I found myself very quickly learning the “etiquette” of being homeless. Not a single person made eye contact with me over my morning walk through the financial district. Now that probably isn’t any different than what would occur in any major city, no matter what clothes I was wearing. But what I did find interesting was how people walking in my direction would very intently, and swiftly, move out of my path. In a black and white world, I found myself feeling very gray in the eyes of those around me.

For quite some time I stood in front of a glass covered subway map of the city. I searched for the cross streets where I hoped to receive my free lunch. While it only took me a few minutes to determine the best route to walk the 24 city blocks, I became fascinated watching the reactions on peoples’ faces to my presence in the glass reflection.

I walked by a place called Mercy House, which looked a little too nice to offer a night of shelter to a guy like me, but curiosity got the better of me. I caught the door before it closed from exiting patrons and made my way to an office with a title plate that read ‘Manager’. I tried my best not to startle the middle aged African American woman seated at her desk, as my words trickled out.

“Excuse me, Ma’am.”

She reluctantly glanced up from her computer.

“What do you all do here?” I asked.

Her stern response caught me a bit off guard, “The waiting list is very long, and full.”

“Is there a place around here that I could get some help?” I asked.

After a moment of thought, while staring at her screen, she replied “Housing Authority”.

I waited to see if she might elaborate any further but the sound of her fingers clicking on her keypad pushed me to ask another question.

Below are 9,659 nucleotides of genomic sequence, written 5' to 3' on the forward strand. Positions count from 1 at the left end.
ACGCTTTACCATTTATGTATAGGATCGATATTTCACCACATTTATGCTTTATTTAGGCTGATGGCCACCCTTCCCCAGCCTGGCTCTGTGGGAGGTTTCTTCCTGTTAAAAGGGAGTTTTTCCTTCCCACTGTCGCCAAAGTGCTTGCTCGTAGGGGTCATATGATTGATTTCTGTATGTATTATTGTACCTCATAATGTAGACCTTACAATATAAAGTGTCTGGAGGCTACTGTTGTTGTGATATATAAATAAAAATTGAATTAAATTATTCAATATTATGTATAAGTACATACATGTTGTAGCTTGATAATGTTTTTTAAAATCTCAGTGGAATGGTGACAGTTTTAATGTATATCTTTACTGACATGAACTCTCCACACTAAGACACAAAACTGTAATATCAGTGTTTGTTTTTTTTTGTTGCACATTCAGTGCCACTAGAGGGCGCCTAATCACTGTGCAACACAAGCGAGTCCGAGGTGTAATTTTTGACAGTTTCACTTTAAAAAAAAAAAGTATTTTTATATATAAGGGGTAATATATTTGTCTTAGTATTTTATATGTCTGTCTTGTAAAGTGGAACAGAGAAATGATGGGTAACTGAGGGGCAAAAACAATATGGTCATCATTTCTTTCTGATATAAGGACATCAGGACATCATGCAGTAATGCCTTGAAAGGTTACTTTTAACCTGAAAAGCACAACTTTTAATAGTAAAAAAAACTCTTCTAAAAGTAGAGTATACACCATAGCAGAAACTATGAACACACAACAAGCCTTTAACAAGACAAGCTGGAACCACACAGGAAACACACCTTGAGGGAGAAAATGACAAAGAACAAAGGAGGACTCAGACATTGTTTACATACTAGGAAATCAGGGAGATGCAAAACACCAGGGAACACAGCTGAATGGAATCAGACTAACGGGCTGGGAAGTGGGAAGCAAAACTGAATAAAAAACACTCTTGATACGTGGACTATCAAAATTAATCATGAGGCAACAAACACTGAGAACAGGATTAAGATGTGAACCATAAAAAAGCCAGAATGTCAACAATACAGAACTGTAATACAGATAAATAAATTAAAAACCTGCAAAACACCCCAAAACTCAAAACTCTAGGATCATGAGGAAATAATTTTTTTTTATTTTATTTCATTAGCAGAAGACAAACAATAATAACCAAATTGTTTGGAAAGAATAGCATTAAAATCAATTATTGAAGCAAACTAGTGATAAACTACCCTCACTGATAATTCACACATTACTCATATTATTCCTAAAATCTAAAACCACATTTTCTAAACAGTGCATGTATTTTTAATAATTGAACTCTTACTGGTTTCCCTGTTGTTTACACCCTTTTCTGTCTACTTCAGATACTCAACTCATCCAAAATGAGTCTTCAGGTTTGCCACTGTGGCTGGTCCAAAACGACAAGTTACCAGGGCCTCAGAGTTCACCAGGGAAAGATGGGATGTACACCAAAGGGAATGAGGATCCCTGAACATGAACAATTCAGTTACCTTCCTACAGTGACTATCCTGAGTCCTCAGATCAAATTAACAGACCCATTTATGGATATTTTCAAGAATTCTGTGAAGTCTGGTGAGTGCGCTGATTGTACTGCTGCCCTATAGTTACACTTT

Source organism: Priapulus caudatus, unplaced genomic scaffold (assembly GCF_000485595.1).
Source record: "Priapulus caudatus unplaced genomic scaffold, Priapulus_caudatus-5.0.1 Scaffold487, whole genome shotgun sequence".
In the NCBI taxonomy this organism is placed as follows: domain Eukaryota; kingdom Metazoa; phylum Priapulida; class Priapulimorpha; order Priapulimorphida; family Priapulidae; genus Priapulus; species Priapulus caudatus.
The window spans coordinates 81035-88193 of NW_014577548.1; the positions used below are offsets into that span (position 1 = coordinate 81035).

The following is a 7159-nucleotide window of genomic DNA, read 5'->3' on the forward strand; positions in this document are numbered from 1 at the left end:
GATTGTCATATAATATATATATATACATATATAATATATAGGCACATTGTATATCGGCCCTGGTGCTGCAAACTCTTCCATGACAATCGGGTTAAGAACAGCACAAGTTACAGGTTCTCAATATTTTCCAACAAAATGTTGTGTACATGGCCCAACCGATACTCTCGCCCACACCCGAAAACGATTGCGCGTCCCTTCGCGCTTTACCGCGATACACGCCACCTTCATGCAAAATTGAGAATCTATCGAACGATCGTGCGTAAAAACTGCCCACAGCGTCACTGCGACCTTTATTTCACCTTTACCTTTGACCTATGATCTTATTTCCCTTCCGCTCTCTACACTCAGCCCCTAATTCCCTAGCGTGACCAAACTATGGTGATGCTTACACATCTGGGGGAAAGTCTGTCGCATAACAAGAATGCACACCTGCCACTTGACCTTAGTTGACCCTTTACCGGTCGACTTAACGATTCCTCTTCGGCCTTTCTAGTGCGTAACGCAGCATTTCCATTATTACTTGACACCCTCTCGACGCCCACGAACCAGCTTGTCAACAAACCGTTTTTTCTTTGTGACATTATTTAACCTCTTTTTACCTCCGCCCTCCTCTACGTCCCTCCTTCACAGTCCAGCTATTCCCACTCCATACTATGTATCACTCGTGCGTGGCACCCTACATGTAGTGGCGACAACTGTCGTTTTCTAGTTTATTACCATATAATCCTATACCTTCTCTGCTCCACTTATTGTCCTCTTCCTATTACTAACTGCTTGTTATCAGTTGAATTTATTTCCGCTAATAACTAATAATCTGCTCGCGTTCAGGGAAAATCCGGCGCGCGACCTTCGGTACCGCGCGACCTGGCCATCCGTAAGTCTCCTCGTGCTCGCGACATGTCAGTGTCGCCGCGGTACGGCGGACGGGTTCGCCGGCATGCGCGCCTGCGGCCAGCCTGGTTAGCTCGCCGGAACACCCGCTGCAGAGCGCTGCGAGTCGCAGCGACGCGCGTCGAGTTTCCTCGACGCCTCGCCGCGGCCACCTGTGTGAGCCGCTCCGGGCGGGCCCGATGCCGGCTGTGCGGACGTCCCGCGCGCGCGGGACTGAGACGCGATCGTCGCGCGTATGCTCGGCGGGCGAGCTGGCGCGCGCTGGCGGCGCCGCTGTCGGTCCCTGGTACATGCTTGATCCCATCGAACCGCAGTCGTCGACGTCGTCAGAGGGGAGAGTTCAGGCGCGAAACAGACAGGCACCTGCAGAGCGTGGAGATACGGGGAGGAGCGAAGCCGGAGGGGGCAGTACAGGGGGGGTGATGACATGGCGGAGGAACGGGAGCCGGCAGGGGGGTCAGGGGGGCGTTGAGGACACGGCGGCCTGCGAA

“Could you point me in that general direction. I don’t really know my way around town.”

“You can just look it up on your phone.”

I paused now as the feeling of not belonging was starting to sink in. “And what if someone didn’t have a phone?”

“I’m sorry I can’t help you, the waiting list if very full.” she repeated.

As I continued on my 3+ mile walk in search of my lunch destination I found myself becoming increasingly more intimidated to even look up from the ground towards the eyes of other walker byers. I also felt a growing pain in my stomach as people cruised past me holding various delicious smelling sandwiches and other lunchtime treats. The idea of asking someone to tell me what time it was seemed like a mountain of a request but I was getting worried as the soup kitchen stopped serving at 2pm. I looked up and noticed a large stone clock on one of the enormous buildings in which both the little and big hands covered the Roman numeral 1. The realization set in that I needed to get moving.

I had more than a dozen city blocks to cover in less than an hour. As I trudged on, the streets became less filled with bustling business goers and increasing more populated with members who appeared to be outliers of the 96.1% national employment figure.

And then it happened as an Indian man limped towards me, staring directly into my eyes…to be continued.img_3608

2 thoughts on “The Homeless Dignity Project (Part 1)

  1. Pingback: Homeless Dignity Project (part 2) | The Haver Herd